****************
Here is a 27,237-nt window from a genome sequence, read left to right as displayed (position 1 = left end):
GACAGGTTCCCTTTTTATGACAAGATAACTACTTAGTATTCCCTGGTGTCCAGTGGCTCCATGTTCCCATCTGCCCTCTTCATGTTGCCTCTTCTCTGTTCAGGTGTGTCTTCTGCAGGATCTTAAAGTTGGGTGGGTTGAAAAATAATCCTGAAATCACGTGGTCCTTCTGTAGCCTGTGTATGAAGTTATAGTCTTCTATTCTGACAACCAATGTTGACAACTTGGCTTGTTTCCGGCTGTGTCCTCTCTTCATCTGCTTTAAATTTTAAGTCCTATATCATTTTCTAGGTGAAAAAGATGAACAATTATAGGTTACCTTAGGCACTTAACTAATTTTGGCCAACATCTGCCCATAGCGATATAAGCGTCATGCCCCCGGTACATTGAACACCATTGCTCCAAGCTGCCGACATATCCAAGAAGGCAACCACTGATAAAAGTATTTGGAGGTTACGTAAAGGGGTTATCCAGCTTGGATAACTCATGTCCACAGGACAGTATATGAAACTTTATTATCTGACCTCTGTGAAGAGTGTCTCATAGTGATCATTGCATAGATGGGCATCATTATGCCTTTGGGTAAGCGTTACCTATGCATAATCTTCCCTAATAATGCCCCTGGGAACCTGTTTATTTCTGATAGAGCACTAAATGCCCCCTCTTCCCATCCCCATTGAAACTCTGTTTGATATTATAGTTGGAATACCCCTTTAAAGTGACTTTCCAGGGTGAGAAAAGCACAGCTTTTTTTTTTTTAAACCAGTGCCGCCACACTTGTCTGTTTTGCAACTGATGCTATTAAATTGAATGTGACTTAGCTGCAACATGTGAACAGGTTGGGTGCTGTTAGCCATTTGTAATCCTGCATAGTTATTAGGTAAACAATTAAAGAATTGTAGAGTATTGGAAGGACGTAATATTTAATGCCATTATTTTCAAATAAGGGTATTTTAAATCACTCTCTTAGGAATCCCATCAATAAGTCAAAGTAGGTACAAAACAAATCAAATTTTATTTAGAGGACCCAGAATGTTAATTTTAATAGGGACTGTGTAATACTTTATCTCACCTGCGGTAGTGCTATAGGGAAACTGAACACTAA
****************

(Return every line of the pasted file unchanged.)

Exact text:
Here is a 27,237-nt window from a genome sequence, read left to right as displayed (position 1 = left end):
GACAGGTTCCCTTTTTATGACAAGATAACTACTTAGTATTCCCTGGTGTCCAGTGGCTCCATGTTCCCATCTGCCCTCTTCATGTTGCCTCTTCTCTGTTCAGGTGTGTCTTCTGCAGGATCTTAAAGTTGGGTGGGTTGAAAAATAATCCTGAAATCACGTGGTCCTTCTGTAGCCTGTGTATGAAGTTATAGTCTTCTATTCTGACAACCAATGTTGACAACTTGGCTTGTTTCCGGCTGTGTCCTCTCTTCATCTGCTTTAAATTTTAAGTCCTATATCATTTTCTAGGTGAAAAAGATGAACAATTATAGGTTACCTTAGGCACTTAACTAATTTTGGCCAACATCTGCCCATAGCGATATAAGCGTCATGCCCCCGGTACATTGAACACCATTGCTCCAAGCTGCCGACATATCCAAGAAGGCAACCACTGATAAAAGTATTTGGAGGTTACGTAAAGGGGTTATCCAGCTTGGATAACTCATGTCCACAGGACAGTATATGAAACTTTATTATCTGACCTCTGTGAAGAGTGTCTCATAGTGATCATTGCATAGATGGGCATCATTATGCCTTTGGGTAAGCGTTACCTATGCATAATCTTCCCTAATAATGCCCCTGGGAACCTGTTTATTTCTGATAGAGCACTAAATGCCCCCTCTTCCCATCCCCATTGAAACTCTGTTTGATATTATAGTTGGAATACCCCTTTAAAGTGACTTTCCAGGGTGAGAAAAGCACAGCTTTTTTTTTTTTAAACCAGTGCCGCCACACTTGTCTGTTTTGCAACTGATGCTATTAAATTGAATGTGACTTAGCTGCAACATGTGAACAGGTTGGGTGCTGTTAGCCATTTGTAATCCTGCATAGTTATTAGGTAAACAATTAAAGAATTGTAGAGTATTGGAAGGACGTAATATTTAATGCCATTATTTTCAAATAAGGGTATTTTAAATCACTCTCTTAGGAATCCCATCAATAAGTCAAAGTAGGTACAAAACAAATCAAATTTTATTTAGAGGACCCAGAATGTTAATTTTAATAGGGACTGTGTAATACTTTATCTCACCTGCGGTAGTGCTATAGGGAAACTGAACACTAA